The Magnificent Seven

by Toby Woollaston

mag7_620x310I regretfully admit that I have not yet seen the 1960 version of The Magnificent Seven (which was originally based on Akira Kurosawa’s 1954 Japanese classic, Seven Samurai). In fact, the whole western genre is a bit of a blind spot for me. However, the positive is that I can look at Antoine Fuqua’s (Training DayThe Equalizer) remake with fresh eyes rather than compare it to the original. Apparently I’m in good company – the film’s star, Denzel Washington, citing similar reasoning, didn’t see the original either.

The plot is relatively simple. Set in 1879, Bartholomew Bogue (Peter Sarsgaard) and his gang roll into town and demand the townsfolk sell their land to him at a cut price. He gives them three weeks to comply before he comes back and takes the town by force. Emma Cullen (Haley Bennett) and her friend Teddy Q (Luke Grimes) head out to a nearby town to enlist help. There they find Warrant Officer Sam Chisolm (Denzel Washington), who in turn, enlists six other guns for hire (Chris Pratt and Ethan Hawke among them). Together they nut out a battle plan before Bogue and his heavies return. You can imagine what happens next.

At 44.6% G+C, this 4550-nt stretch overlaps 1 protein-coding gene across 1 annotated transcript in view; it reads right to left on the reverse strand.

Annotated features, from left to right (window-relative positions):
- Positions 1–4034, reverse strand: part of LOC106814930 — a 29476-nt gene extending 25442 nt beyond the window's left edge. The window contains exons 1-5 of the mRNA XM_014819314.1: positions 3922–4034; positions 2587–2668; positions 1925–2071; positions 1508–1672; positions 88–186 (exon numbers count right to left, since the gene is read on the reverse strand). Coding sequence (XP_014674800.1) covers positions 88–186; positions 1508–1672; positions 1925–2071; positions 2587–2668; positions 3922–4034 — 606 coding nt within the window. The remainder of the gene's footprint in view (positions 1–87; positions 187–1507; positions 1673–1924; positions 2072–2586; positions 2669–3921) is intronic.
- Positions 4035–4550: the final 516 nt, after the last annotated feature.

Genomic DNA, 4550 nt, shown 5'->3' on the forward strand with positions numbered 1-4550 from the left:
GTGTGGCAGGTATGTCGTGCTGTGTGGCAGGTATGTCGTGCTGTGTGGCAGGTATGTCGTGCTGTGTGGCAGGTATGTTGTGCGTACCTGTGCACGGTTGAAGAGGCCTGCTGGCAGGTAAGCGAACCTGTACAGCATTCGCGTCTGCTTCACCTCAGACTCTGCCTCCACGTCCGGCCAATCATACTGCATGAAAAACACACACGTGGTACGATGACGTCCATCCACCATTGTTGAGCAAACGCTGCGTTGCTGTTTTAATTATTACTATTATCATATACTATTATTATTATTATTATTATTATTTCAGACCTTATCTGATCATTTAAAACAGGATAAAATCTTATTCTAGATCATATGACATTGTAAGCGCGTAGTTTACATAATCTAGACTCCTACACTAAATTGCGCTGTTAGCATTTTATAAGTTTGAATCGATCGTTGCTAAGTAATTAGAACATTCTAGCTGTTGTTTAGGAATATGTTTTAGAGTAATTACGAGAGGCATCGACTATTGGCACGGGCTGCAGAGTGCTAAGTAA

So, how do we justify this remake? Why now? Was there something new and fresh to be told, or was it simply a commercial cash grab? I can see the thinking – conjure up a familiar but compelling plot worthy of recycling, add some heavy hitting actors, and we might just have a hit on our hands. This rationale is fine, but if you’re deciding not to tread on new ground then it puts a heavy onus on “entertainment”.

Here, unfortunately entertainment took a back seat to box ticking. Variation of ethnicities and backgrounds – tick. Stage it like the original classic – tick. Ensure a big finale – tick. Get big name actors – tick. All boxes were checked successfully, yet this film still felt vacuous. The variation of ethnicities felt like they were meeting quotas, with little opportunity given to explore their rich backgrounds. The result left me with a seven that was more “meh”gnificent than magnificent. The staging was so drawn-out and overemphasised it felt too heavy-handed. The long and overcooked finale was a path of violence that left a town so devastated it was barely recognisable. I had to ask myself what the point was. Perhaps Fuqua was angling for a cynical view of violence as a tool to solve disputes. Who knows? Moreover, who cares … I certainly didn’t.

Star rating: 2/5

See the published review here.